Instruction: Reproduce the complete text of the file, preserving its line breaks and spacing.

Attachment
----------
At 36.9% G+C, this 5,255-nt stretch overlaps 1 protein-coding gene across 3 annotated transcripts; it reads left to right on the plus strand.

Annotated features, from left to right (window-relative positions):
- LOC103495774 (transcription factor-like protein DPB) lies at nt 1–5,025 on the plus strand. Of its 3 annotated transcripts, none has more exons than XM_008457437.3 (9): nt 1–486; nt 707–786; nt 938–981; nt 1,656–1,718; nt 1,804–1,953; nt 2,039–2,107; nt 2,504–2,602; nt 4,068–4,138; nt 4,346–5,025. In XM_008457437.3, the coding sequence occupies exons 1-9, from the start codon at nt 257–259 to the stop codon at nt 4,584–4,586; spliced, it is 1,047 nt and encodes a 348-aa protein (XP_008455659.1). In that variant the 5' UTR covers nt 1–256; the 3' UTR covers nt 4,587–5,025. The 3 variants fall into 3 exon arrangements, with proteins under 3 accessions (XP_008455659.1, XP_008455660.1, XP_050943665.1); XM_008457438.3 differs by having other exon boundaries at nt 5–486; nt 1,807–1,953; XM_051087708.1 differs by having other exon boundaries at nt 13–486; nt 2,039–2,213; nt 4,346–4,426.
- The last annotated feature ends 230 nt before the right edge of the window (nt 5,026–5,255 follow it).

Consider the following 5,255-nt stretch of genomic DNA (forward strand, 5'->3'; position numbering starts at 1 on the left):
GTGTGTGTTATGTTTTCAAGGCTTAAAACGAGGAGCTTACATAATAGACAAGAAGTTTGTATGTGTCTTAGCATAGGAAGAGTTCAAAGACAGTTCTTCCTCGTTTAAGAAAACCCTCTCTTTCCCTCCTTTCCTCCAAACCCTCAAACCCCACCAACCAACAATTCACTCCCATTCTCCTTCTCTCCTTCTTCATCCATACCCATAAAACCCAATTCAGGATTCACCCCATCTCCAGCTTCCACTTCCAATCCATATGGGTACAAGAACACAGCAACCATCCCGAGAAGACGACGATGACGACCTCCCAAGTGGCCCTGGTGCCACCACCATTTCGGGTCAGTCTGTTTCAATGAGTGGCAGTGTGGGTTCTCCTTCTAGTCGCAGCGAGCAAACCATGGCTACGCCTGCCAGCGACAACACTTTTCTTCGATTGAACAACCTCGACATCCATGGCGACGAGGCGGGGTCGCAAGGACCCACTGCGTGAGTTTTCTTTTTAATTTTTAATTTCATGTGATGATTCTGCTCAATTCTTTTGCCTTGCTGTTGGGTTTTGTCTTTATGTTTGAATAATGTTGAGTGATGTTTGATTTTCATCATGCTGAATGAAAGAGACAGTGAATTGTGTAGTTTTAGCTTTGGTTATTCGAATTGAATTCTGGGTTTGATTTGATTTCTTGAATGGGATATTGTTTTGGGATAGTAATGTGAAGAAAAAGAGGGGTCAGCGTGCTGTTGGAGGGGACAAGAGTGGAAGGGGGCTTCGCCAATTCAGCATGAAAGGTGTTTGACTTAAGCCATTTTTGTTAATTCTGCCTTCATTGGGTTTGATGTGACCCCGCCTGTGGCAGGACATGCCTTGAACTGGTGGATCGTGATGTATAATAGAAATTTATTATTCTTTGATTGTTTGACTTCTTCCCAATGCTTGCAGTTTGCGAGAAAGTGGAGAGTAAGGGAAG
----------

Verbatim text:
At 36.9% G+C, this 5,255-nt stretch overlaps 1 protein-coding gene across 3 annotated transcripts; it reads left to right on the plus strand.

Annotated features, from left to right (window-relative positions):
- LOC103495774 (transcription factor-like protein DPB) lies at nt 1–5,025 on the plus strand. Of its 3 annotated transcripts, none has more exons than XM_008457437.3 (9): nt 1–486; nt 707–786; nt 938–981; nt 1,656–1,718; nt 1,804–1,953; nt 2,039–2,107; nt 2,504–2,602; nt 4,068–4,138; nt 4,346–5,025. In XM_008457437.3, the coding sequence occupies exons 1-9, from the start codon at nt 257–259 to the stop codon at nt 4,584–4,586; spliced, it is 1,047 nt and encodes a 348-aa protein (XP_008455659.1). In that variant the 5' UTR covers nt 1–256; the 3' UTR covers nt 4,587–5,025. The 3 variants fall into 3 exon arrangements, with proteins under 3 accessions (XP_008455659.1, XP_008455660.1, XP_050943665.1); XM_008457438.3 differs by having other exon boundaries at nt 5–486; nt 1,807–1,953; XM_051087708.1 differs by having other exon boundaries at nt 13–486; nt 2,039–2,213; nt 4,346–4,426.
- The last annotated feature ends 230 nt before the right edge of the window (nt 5,026–5,255 follow it).

Consider the following 5,255-nt stretch of genomic DNA (forward strand, 5'->3'; position numbering starts at 1 on the left):
GTGTGTGTTATGTTTTCAAGGCTTAAAACGAGGAGCTTACATAATAGACAAGAAGTTTGTATGTGTCTTAGCATAGGAAGAGTTCAAAGACAGTTCTTCCTCGTTTAAGAAAACCCTCTCTTTCCCTCCTTTCCTCCAAACCCTCAAACCCCACCAACCAACAATTCACTCCCATTCTCCTTCTCTCCTTCTTCATCCATACCCATAAAACCCAATTCAGGATTCACCCCATCTCCAGCTTCCACTTCCAATCCATATGGGTACAAGAACACAGCAACCATCCCGAGAAGACGACGATGACGACCTCCCAAGTGGCCCTGGTGCCACCACCATTTCGGGTCAGTCTGTTTCAATGAGTGGCAGTGTGGGTTCTCCTTCTAGTCGCAGCGAGCAAACCATGGCTACGCCTGCCAGCGACAACACTTTTCTTCGATTGAACAACCTCGACATCCATGGCGACGAGGCGGGGTCGCAAGGACCCACTGCGTGAGTTTTCTTTTTAATTTTTAATTTCATGTGATGATTCTGCTCAATTCTTTTGCCTTGCTGTTGGGTTTTGTCTTTATGTTTGAATAATGTTGAGTGATGTTTGATTTTCATCATGCTGAATGAAAGAGACAGTGAATTGTGTAGTTTTAGCTTTGGTTATTCGAATTGAATTCTGGGTTTGATTTGATTTCTTGAATGGGATATTGTTTTGGGATAGTAATGTGAAGAAAAAGAGGGGTCAGCGTGCTGTTGGAGGGGACAAGAGTGGAAGGGGGCTTCGCCAATTCAGCATGAAAGGTGTTTGACTTAAGCCATTTTTGTTAATTCTGCCTTCATTGGGTTTGATGTGACCCCGCCTGTGGCAGGACATGCCTTGAACTGGTGGATCGTGATGTATAATAGAAATTTATTATTCTTTGATTGTTTGACTTCTTCCCAATGCTTGCAGTTTGCGAGAAAGTGGAGAGTAAGGGAAG